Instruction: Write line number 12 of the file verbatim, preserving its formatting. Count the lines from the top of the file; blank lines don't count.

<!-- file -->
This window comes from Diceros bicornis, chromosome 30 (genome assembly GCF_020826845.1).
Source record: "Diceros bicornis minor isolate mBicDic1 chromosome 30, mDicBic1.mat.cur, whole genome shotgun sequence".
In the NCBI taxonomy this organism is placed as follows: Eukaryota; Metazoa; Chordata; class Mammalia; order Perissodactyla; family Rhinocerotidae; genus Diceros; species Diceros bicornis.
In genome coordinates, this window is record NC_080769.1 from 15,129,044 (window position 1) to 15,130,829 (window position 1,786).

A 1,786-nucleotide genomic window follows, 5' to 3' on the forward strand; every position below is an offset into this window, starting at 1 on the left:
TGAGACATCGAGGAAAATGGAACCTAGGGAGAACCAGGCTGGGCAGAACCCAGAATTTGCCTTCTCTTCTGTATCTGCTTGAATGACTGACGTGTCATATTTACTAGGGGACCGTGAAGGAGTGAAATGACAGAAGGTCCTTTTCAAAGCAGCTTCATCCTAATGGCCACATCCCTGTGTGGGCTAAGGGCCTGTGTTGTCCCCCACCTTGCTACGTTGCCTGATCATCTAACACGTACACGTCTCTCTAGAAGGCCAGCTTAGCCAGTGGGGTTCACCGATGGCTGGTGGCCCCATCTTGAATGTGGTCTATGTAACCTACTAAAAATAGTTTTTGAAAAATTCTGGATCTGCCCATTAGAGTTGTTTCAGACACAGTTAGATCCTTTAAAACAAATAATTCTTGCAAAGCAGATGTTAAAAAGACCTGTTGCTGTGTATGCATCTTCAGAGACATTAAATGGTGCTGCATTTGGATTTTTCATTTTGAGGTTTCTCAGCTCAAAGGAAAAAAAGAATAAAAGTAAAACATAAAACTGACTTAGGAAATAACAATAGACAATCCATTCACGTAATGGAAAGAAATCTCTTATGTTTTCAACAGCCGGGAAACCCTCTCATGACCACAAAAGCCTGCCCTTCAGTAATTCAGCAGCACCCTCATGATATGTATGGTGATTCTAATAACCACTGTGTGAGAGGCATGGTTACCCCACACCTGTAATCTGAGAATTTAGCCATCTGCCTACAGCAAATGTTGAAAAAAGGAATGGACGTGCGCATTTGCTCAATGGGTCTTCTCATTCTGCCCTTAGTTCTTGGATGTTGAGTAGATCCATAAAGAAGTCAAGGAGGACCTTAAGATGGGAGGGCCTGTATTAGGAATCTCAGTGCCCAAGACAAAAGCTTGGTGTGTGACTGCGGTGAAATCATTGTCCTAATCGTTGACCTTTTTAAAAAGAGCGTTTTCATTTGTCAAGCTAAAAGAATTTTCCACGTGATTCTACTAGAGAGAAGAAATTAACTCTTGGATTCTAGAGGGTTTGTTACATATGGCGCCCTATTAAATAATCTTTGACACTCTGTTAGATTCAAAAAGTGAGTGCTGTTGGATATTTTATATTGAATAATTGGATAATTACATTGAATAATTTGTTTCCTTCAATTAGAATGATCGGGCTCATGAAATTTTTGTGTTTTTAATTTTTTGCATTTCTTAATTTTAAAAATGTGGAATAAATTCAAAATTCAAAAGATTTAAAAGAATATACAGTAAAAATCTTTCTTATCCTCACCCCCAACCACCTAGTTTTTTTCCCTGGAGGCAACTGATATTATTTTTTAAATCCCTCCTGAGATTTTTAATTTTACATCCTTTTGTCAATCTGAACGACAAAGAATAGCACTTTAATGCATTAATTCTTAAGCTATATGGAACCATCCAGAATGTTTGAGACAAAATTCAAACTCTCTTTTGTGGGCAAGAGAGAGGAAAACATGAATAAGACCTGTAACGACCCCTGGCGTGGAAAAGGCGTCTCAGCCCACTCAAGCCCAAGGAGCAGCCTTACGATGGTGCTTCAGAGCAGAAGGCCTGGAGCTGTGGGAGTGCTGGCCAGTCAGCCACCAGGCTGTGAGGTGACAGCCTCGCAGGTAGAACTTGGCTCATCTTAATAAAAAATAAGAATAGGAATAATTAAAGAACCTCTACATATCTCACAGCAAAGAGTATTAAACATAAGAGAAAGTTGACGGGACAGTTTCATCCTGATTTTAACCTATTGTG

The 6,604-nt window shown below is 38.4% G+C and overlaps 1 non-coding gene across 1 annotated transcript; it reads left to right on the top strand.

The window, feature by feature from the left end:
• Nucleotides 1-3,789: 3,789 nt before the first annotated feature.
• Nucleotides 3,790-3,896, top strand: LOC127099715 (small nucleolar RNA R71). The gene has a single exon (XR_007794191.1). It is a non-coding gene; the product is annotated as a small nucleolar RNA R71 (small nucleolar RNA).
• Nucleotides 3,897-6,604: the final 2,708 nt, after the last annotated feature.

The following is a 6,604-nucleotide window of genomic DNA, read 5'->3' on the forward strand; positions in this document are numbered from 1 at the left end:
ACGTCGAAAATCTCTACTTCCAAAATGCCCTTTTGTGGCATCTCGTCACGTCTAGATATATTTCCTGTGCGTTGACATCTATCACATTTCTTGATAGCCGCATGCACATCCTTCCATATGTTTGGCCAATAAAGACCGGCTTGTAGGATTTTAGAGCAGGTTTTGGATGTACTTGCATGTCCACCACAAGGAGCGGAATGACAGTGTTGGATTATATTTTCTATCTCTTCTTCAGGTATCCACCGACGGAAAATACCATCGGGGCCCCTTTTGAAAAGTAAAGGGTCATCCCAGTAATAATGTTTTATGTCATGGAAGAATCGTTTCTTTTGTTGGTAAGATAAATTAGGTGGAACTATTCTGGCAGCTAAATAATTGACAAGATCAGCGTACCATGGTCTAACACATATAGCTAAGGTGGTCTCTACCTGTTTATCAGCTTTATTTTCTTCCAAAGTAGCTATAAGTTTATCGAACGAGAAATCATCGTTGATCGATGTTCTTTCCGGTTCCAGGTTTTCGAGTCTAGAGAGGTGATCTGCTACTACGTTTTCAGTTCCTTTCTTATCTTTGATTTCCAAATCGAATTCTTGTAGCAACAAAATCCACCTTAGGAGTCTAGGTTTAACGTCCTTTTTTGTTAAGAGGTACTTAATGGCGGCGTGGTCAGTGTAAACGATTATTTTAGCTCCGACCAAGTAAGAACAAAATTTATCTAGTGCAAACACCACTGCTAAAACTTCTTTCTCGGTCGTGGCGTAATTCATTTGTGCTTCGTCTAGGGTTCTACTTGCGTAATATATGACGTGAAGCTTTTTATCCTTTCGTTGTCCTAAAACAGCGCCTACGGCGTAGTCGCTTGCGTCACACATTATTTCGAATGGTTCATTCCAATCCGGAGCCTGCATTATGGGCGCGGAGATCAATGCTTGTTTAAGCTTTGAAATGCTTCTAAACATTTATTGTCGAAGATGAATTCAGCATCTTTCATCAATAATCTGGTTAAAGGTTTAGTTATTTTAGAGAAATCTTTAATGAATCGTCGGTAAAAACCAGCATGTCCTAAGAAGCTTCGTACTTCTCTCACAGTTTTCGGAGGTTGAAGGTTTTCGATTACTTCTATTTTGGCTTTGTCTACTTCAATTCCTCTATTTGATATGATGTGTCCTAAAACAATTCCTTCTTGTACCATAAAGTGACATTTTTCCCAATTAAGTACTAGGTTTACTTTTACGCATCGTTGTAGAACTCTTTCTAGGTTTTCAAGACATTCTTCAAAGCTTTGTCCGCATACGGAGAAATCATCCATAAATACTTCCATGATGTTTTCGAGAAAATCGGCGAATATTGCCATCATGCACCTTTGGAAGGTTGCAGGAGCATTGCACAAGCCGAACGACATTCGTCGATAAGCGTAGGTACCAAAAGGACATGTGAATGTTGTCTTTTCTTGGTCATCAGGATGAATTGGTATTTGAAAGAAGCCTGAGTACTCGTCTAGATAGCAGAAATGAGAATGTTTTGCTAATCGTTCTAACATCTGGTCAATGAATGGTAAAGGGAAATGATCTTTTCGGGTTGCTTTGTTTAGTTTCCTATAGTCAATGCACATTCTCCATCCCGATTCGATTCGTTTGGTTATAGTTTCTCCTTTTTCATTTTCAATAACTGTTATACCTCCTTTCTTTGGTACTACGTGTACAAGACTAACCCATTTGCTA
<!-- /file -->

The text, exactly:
The following is a 6,604-nucleotide window of genomic DNA, read 5'->3' on the forward strand; positions in this document are numbered from 1 at the left end: